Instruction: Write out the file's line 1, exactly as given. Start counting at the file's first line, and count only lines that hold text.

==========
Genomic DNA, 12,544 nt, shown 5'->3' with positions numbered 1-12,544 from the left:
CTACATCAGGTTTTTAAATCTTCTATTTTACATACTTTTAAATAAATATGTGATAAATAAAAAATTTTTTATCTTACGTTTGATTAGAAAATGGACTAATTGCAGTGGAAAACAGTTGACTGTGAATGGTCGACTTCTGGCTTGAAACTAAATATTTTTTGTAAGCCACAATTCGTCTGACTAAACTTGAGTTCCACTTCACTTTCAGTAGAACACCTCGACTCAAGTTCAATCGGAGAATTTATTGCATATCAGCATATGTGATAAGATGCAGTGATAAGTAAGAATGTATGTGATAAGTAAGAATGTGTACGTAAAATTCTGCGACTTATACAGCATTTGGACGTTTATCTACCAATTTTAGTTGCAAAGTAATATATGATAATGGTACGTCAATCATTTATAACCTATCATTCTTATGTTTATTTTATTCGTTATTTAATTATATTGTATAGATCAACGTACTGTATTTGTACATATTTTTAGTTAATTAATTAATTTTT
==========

Genomic DNA, 12,544 nt, shown 5'->3' with positions numbered 1-12,544 from the left: